Mass Audubon, Partners Help Science Teachers Engage Students
Michael P. O'Connor
LINCOLN, MA—Mass Audubon and the Museum Institute for Teaching Science (MITS) are partnering to bring STEM-focused summertime professional development to educators on Cape Cod, the North Shore, and in Boston’s western suburbs.
Developing facility in STEM (Science, Technology, Engineering Mathematics) programs, Mass Audubon educators understand, is among the best ways that students learn to engage the natural world.
These one-week courses for grade 3–8 educators will bring together scientists, engineers, and educators from environmental organizations across the state. Activities will create interdisciplinary connections, develop inquiry-based methods, and help teachers meet state frameworks.
Subject matter to be studied has been designed with region ecosystems and habitats in mind:
- On Cape Cod, educators will focus on coastal environments, investigating the connections between marine science, technology, engineering, math, and literacy. Partners include the Berkshire Museum, Flying Cloud Institute, and Housatonic Valley Association.
- North Shore educators participating in the course development program will explore how local ecosystems are responding to a changing climate. Partners include Ipswich River Watershed Association, Plum Island Ecosystems Long-term Ecological Research Program, U.S. Fish and Wildlife Service, and the University of New Hampshire.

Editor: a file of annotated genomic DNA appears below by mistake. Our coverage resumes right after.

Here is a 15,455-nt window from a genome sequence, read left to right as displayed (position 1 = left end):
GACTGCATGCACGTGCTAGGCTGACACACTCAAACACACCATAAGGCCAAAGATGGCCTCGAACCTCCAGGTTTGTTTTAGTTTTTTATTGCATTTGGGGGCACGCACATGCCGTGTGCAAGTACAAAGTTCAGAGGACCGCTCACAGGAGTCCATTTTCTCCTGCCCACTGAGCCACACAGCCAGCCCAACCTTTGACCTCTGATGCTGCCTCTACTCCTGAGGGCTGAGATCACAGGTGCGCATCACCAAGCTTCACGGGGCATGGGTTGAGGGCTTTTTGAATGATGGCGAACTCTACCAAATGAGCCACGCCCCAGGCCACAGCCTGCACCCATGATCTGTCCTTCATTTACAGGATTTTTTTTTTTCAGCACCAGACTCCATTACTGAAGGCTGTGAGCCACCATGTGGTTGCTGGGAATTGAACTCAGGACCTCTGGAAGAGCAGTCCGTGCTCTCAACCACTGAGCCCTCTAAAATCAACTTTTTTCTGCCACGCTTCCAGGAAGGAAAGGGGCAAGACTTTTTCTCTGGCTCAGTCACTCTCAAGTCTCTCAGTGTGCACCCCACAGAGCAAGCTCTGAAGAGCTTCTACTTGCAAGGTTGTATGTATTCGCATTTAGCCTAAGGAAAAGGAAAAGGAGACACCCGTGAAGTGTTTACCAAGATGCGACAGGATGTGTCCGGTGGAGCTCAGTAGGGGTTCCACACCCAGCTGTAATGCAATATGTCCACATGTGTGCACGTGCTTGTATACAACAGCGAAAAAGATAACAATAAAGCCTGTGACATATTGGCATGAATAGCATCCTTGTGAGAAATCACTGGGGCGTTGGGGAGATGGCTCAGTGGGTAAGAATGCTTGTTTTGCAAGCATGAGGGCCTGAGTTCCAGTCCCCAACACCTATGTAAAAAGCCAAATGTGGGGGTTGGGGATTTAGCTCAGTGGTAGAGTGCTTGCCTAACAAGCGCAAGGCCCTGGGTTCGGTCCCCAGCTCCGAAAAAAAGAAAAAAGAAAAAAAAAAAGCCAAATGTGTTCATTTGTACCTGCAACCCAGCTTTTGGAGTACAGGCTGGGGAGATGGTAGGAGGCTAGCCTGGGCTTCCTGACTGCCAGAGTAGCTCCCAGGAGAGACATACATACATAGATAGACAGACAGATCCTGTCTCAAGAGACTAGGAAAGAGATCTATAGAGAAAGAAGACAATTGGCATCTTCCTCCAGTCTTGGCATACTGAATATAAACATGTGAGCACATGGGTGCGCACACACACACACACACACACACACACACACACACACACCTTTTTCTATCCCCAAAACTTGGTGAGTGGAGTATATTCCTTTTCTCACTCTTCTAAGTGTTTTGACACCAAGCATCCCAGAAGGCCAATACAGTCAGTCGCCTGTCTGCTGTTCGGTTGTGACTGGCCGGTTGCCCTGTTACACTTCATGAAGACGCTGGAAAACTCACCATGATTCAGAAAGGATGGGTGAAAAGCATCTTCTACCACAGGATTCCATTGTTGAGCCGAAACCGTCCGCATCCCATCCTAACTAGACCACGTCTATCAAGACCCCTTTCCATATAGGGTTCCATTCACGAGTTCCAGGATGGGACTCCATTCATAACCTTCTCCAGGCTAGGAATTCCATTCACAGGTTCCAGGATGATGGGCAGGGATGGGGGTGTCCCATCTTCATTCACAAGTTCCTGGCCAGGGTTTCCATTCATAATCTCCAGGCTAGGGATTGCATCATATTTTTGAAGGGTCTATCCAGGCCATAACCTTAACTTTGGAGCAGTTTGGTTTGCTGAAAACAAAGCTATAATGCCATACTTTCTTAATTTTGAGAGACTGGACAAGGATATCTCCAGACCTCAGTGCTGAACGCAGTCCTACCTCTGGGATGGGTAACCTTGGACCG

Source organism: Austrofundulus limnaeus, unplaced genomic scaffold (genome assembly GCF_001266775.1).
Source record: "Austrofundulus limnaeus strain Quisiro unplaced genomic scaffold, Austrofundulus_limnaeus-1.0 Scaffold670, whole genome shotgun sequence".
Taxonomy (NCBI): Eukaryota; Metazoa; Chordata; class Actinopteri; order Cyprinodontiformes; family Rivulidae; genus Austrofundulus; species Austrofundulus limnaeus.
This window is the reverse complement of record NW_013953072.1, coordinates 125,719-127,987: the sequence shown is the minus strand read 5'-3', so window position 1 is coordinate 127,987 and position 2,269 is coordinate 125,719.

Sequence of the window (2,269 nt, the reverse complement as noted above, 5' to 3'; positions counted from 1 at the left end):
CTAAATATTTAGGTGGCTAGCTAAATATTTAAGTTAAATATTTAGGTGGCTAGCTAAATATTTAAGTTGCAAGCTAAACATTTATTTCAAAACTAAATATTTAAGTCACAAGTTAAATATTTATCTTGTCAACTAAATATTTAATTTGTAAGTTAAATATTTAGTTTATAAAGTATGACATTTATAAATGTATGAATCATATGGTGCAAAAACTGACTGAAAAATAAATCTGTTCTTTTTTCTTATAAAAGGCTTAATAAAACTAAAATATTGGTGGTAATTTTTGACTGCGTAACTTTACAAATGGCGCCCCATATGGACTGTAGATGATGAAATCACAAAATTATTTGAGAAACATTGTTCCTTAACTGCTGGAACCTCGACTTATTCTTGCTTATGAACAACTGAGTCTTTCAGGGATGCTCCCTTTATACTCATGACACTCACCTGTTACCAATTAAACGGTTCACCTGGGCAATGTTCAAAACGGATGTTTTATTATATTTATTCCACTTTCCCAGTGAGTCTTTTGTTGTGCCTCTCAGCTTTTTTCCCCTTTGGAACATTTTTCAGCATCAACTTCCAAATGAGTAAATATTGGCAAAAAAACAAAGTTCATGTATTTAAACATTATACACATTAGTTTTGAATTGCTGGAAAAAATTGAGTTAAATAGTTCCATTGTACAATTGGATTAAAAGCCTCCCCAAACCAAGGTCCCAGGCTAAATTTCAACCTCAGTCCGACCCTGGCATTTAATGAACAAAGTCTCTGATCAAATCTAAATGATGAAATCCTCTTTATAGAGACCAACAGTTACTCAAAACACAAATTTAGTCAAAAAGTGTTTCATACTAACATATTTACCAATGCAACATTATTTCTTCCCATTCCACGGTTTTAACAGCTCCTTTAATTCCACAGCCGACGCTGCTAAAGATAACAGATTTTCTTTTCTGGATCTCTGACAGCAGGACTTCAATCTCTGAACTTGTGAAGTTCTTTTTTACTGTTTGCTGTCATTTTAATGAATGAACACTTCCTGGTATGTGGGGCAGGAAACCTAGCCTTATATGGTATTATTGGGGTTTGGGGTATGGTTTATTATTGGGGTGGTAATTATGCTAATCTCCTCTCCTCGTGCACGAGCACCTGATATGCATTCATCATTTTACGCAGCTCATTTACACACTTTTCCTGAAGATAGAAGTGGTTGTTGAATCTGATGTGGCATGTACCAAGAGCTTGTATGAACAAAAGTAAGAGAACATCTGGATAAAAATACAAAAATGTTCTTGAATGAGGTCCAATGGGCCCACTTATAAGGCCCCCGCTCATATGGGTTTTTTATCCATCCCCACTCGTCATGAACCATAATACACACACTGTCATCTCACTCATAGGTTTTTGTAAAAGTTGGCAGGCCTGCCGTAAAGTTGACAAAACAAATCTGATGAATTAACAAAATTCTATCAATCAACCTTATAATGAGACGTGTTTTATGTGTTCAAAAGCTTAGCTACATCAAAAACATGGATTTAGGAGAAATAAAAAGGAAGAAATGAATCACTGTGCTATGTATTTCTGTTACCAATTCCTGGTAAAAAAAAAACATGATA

- Educators in the Metrowest program will focus on the vast universe of motion, from atomic participles and simple objects such as balls to chemicals and fog, planets, and other celestial bodies. Partners include The Discovery Museums and the Christa Corrigan McAuliffe Center.
“We are grateful to MITS and all our education partners who are helping to make these important and timely professional development opportunities available to teachers throughout Massachusetts,” said Kris Scopinich, Mass Audubon Director of Education. “Teachers and their students will benefit from these rich learning experiences and be more prepared to practice science in engaging and authentic ways.”
Find more information about Mass Audubon’s resources for educators.
Mass Audubon is the largest nature-based conservation organization in New England. Founded in 1896 by two women who fought for the protection of birds, Mass Audubon carries on their legacy by focusing on the greatest challenges facing the environment today: the loss of biodiversity, inequitable access to nature, and climate change. With the help of our 140,000 members and supporters, we protect wildlife, conserve and restore resilient land, advocate for impactful environmental policies, offer nationally recognized education programs for adults and children, and provide endless opportunities to experience the outdoors at our wildlife sanctuaries. Explore, find inspiration, and take action at www.massaudubon.org.